• Triggering—ICU ventilators provide a mechanical breath when inspiratory effort lowers either PAW or the base flow below a clinician-set level. By allowing room air to enter the mask during inspiration, a large leak would reduce the drop in PAW or flow produced by patient effort. This would effectively reduce ventilator sensitivity and lead to ineffective triggering and increased patient work of breathing. On the other hand, a leak during expiration could cause breaths to be “auto-triggered” by lowering PAW or the base flow.

  • Inspiration—The volume entering the patient’s lungs would be reduced by the volume that leaks around the mask.

  • Transition from inspiration to expiration—Since pressure support breaths are flow-cycled, inspiration ends and expiration begins only when flow falls below a minimum, set level. When a leak is present, there will always be a pressure gradient driving flow between the ventilator, the mask, and the outside air, and this could prevent flow from reaching the level needed to cycle a conventional ICU ventilator.

  • Expiration—ICU ventilators maintain a set level of PEEP by closing the expiratory valve before the respiratory system returns to its resting or equilibrium volume. If there’s a leak around the mask, gas will flow out of the lungs even after the expiratory valve closes, and PEEP will progressively fall toward zero (atmospheric pressure).

Within the past few years, manufacturers of ICU ventilators have added software with algorithms that have made these machines much more leak-tolerant. Consequently, the inherent problems with triggering, cycling, inadequate volume delivery, and maintenance of PEEP have been largely eliminated, and these ventilators can now be used for both invasive and noninvasive ventilation. Since ICU ventilators use a circuit with separate inspiratory and expiratory limbs and an active exhalation valve, there is no need for an exhalation port with its intentional gas leak.

Modes and Breath Types

ICU ventilators vary with respect to the modes and breath types available during NIV, so it’s important to know the options on your machine. In general, ventilators provide some or all of the mode-breath type combinations previously listed for bi-level machines. Some machines also allow:

  • CMV-VC—Patients receive a clinician-set number of mandatory volume control breaths but may trigger any number of additional volume control breaths.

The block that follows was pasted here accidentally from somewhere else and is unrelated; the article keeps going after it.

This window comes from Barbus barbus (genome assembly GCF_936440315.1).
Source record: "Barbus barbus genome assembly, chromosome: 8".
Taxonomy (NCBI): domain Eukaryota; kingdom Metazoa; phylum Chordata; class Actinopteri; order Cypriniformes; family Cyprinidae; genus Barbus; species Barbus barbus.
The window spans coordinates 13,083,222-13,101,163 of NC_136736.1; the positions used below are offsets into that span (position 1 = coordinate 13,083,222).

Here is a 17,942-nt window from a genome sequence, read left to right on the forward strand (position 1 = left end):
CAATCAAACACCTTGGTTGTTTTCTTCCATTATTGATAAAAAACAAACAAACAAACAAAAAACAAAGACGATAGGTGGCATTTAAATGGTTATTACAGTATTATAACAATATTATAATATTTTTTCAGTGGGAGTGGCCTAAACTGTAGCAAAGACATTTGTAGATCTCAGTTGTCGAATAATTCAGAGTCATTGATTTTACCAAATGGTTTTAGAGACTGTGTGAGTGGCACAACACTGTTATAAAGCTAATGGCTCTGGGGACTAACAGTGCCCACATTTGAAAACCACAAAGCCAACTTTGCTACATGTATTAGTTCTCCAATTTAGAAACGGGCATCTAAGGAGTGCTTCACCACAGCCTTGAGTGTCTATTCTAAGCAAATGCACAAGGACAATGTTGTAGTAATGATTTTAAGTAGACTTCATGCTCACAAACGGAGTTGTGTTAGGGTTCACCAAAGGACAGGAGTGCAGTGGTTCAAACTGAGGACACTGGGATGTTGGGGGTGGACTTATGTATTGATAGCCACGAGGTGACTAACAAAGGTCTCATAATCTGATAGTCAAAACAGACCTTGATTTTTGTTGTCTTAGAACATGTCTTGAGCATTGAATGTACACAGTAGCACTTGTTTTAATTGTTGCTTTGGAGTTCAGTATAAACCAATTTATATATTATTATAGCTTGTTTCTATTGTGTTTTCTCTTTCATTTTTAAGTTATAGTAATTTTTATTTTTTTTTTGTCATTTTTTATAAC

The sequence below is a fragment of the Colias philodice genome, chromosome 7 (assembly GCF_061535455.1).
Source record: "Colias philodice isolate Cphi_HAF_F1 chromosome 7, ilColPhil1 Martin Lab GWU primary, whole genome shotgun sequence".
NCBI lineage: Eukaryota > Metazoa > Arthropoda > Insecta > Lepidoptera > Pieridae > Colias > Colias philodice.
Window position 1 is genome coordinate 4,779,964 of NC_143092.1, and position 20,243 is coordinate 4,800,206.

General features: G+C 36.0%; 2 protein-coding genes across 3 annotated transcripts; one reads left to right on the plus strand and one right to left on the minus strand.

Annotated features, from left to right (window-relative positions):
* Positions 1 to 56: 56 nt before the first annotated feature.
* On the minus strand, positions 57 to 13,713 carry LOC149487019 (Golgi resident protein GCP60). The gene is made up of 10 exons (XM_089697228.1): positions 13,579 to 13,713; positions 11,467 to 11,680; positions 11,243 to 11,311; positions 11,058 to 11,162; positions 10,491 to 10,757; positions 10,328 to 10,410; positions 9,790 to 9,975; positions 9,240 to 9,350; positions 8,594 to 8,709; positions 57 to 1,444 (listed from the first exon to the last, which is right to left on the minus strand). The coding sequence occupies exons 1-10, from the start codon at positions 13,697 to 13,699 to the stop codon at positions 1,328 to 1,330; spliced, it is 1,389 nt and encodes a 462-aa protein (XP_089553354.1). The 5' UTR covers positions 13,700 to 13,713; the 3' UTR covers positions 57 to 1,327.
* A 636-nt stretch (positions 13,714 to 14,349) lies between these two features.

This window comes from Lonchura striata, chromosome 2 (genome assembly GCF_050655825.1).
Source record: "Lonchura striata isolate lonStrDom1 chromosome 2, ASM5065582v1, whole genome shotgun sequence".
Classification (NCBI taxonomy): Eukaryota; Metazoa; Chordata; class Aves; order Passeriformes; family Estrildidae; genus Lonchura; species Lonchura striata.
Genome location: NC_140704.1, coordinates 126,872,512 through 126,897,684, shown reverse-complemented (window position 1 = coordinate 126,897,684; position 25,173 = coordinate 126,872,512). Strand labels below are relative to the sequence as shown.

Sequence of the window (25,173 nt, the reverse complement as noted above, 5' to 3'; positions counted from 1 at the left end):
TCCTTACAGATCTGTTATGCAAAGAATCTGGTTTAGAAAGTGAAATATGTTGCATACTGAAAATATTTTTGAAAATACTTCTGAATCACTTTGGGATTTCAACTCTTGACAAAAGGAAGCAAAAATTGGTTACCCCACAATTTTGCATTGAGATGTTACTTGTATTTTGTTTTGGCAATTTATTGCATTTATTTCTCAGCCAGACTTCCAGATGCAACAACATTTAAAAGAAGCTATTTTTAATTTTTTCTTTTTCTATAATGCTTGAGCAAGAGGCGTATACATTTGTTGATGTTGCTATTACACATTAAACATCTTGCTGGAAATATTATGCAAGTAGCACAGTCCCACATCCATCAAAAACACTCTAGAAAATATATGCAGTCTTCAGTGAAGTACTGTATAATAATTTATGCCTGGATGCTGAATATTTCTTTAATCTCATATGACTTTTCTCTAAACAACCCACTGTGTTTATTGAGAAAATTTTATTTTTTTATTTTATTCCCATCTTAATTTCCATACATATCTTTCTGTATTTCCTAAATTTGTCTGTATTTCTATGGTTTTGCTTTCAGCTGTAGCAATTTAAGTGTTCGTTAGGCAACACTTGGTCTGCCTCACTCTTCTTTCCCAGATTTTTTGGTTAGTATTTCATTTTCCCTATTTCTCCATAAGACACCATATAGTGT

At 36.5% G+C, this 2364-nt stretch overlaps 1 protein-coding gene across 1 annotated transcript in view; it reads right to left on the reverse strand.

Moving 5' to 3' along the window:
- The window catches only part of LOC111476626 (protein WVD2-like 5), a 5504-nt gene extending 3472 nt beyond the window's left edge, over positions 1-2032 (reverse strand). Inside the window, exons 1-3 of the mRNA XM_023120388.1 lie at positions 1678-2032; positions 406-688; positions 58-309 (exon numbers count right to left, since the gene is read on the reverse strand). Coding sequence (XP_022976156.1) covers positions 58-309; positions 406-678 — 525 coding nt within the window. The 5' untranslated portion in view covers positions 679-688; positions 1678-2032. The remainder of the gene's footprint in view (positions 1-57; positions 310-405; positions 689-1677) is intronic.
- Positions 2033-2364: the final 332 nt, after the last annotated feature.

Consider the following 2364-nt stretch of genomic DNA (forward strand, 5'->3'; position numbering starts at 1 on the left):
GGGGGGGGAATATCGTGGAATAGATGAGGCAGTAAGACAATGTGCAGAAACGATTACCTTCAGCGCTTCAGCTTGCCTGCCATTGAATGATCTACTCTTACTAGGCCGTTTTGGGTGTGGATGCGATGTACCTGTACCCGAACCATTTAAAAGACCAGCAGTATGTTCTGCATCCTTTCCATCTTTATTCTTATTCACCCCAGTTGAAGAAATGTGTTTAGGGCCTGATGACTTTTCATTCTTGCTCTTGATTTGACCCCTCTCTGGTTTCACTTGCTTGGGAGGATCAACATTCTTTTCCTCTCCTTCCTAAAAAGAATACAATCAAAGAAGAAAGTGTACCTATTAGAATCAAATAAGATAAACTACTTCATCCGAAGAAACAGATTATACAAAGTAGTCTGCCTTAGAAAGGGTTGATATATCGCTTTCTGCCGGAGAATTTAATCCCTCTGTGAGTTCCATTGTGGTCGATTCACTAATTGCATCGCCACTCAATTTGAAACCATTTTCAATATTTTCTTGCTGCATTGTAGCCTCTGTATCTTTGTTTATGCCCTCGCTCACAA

• SIMV-VC—Patients receive a clinician-set number of mandatory volume control breaths but may trigger any number of additional pressure support breaths.

Patient Selection

Box 16.1 lists the general indications for NIV. Noninvasive ventilation is predominantly used to treat or prevent hypercapnia and respiratory acidosis in patients with established or impending ventilation or oxygenation-ventilation failure. It is used less often to improve arterial PO2 and SaO2 in patients with oxygenation failure. Generally accepted contraindications to NIV are listed in Box 16.2.

Summary of Available Evidence

When compared with standard medical therapy, randomized controlled trials have shown that NIV decreases the need for intubation and reduces mortality in patients with:

  • Hypercapnic acidosis caused by an exacerbation of COPD

  • Cardiogenic pulmonary edema

The effectiveness of NIV in patients with established or impending hypercapnic acidosis from other causes, such as asthma, neuromuscular diseases, restrictive chest wall diseases, and obesity-hypoventilation syndrome, is less clear. That’s because, depending on the disease, there are either insufficient data or studies have reported conflicting results. Despite this lack of evidence, it’s clear that, for many patients with these disorders, NIV can improve dyspnea, tachypnea, and gas exchange and may eliminate the need for intubation. In the absence of contraindications, a trial of NIV is warranted in most patients.

The role of NIV in patients with oxygenation failure is more controversial. Some randomized controlled trials and observational studies have shown improved outcomes and reduced need for intubation in patients with pneumonia and even mild ARDS, whereas others have failed to demonstrate these benefits. What’s concerning, though, is that failure to improve with NIV is associated with significantly increased mortality. This has suggested to some investigators that NIV causes an unsafe delay in intubating patients with progressive, hypoxemic respiratory failure. If NIV does, in fact, reduce the need for intubation in some patients, it’s likely that this benefit occurs within a relatively narrow window during the course of the disease. Since this “sweet spot” has not been identified, NIV should be used with caution in this patient population. A brief, closely monitored trial may be worthwhile, but lack of significant, objective improvement requires immediate intubation and invasive mechanical ventilation.

How to Initiate, Monitor, and Adjust Noninvasive Ventilation